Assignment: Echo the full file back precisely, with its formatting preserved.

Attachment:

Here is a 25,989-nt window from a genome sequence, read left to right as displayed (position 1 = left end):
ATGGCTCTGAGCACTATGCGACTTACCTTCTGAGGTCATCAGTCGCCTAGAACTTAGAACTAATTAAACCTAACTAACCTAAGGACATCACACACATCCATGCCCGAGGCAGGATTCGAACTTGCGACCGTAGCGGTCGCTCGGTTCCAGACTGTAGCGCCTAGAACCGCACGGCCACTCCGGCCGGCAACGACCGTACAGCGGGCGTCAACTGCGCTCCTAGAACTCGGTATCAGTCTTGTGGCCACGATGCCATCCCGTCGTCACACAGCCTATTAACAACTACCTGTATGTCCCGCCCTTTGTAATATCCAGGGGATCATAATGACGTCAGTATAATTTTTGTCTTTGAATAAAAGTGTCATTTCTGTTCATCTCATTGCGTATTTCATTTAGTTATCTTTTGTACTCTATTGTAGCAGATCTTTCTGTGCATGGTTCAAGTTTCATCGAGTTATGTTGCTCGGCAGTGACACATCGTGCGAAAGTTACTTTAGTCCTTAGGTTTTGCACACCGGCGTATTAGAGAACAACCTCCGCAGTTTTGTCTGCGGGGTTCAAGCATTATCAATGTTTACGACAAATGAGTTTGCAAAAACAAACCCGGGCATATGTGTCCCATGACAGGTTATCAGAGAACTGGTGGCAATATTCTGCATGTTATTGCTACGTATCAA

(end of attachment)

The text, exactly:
Here is a 25,989-nt window from a genome sequence, read left to right as displayed (position 1 = left end):
ATGGCTCTGAGCACTATGCGACTTACCTTCTGAGGTCATCAGTCGCCTAGAACTTAGAACTAATTAAACCTAACTAACCTAAGGACATCACACACATCCATGCCCGAGGCAGGATTCGAACTTGCGACCGTAGCGGTCGCTCGGTTCCAGACTGTAGCGCCTAGAACCGCACGGCCACTCCGGCCGGCAACGACCGTACAGCGGGCGTCAACTGCGCTCCTAGAACTCGGTATCAGTCTTGTGGCCACGATGCCATCCCGTCGTCACACAGCCTATTAACAACTACCTGTATGTCCCGCCCTTTGTAATATCCAGGGGATCATAATGACGTCAGTATAATTTTTGTCTTTGAATAAAAGTGTCATTTCTGTTCATCTCATTGCGTATTTCATTTAGTTATCTTTTGTACTCTATTGTAGCAGATCTTTCTGTGCATGGTTCAAGTTTCATCGAGTTATGTTGCTCGGCAGTGACACATCGTGCGAAAGTTACTTTAGTCCTTAGGTTTTGCACACCGGCGTATTAGAGAACAACCTCCGCAGTTTTGTCTGCGGGGTTCAAGCATTATCAATGTTTACGACAAATGAGTTTGCAAAAACAAACCCGGGCATATGTGTCCCATGACAGGTTATCAGAGAACTGGTGGCAATATTCTGCATGTTATTGCTACGTATCAA